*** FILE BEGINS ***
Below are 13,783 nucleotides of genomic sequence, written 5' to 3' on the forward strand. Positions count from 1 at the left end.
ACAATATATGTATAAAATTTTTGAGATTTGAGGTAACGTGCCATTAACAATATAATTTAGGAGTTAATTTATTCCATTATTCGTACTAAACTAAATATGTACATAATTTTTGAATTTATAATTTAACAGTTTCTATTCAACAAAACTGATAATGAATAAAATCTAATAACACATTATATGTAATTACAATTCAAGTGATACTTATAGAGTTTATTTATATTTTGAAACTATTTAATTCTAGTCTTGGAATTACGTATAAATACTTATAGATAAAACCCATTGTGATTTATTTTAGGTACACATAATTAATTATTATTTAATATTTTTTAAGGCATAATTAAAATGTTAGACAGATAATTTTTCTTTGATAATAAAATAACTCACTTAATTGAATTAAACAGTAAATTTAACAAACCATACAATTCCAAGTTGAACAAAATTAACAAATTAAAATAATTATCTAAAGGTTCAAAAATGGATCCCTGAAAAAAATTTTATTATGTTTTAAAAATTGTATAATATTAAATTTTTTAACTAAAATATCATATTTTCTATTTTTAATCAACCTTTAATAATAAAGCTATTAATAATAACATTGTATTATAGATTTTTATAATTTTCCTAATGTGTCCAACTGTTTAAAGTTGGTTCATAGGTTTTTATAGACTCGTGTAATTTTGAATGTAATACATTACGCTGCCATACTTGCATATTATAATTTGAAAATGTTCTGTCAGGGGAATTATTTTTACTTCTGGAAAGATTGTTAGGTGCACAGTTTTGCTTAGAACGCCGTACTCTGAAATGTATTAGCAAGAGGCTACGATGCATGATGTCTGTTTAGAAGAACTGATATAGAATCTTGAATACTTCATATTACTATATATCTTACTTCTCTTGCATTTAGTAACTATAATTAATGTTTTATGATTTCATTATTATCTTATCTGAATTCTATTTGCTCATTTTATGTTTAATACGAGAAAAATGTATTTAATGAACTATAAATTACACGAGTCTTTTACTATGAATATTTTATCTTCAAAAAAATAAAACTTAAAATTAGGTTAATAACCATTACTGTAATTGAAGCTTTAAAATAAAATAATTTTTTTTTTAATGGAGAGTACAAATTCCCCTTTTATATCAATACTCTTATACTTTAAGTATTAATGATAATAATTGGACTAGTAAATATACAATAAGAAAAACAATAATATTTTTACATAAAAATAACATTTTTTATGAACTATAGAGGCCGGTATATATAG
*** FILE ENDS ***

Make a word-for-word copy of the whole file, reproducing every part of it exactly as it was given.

Below are 13,783 nucleotides of genomic sequence, written 5' to 3' on the forward strand. Positions count from 1 at the left end.
ACAATATATGTATAAAATTTTTGAGATTTGAGGTAACGTGCCATTAACAATATAATTTAGGAGTTAATTTATTCCATTATTCGTACTAAACTAAATATGTACATAATTTTTGAATTTATAATTTAACAGTTTCTATTCAACAAAACTGATAATGAATAAAATCTAATAACACATTATATGTAATTACAATTCAAGTGATACTTATAGAGTTTATTTATATTTTGAAACTATTTAATTCTAGTCTTGGAATTACGTATAAATACTTATAGATAAAACCCATTGTGATTTATTTTAGGTACACATAATTAATTATTATTTAATATTTTTTAAGGCATAATTAAAATGTTAGACAGATAATTTTTCTTTGATAATAAAATAACTCACTTAATTGAATTAAACAGTAAATTTAACAAACCATACAATTCCAAGTTGAACAAAATTAACAAATTAAAATAATTATCTAAAGGTTCAAAAATGGATCCCTGAAAAAAATTTTATTATGTTTTAAAAATTGTATAATATTAAATTTTTTAACTAAAATATCATATTTTCTATTTTTAATCAACCTTTAATAATAAAGCTATTAATAATAACATTGTATTATAGATTTTTATAATTTTCCTAATGTGTCCAACTGTTTAAAGTTGGTTCATAGGTTTTTATAGACTCGTGTAATTTTGAATGTAATACATTACGCTGCCATACTTGCATATTATAATTTGAAAATGTTCTGTCAGGGGAATTATTTTTACTTCTGGAAAGATTGTTAGGTGCACAGTTTTGCTTAGAACGCCGTACTCTGAAATGTATTAGCAAGAGGCTACGATGCATGATGTCTGTTTAGAAGAACTGATATAGAATCTTGAATACTTCATATTACTATATATCTTACTTCTCTTGCATTTAGTAACTATAATTAATGTTTTATGATTTCATTATTATCTTATCTGAATTCTATTTGCTCATTTTATGTTTAATACGAGAAAAATGTATTTAATGAACTATAAATTACACGAGTCTTTTACTATGAATATTTTATCTTCAAAAAAATAAAACTTAAAATTAGGTTAATAACCATTACTGTAATTGAAGCTTTAAAATAAAATAATTTTTTTTTTAATGGAGAGTACAAATTCCCCTTTTATATCAATACTCTTATACTTTAAGTATTAATGATAATAATTGGACTAGTAAATATACAATAAGAAAAACAATAATATTTTTACATAAAAATAACATTTTTTATGAACTATAGAGGCCGGTATATATAG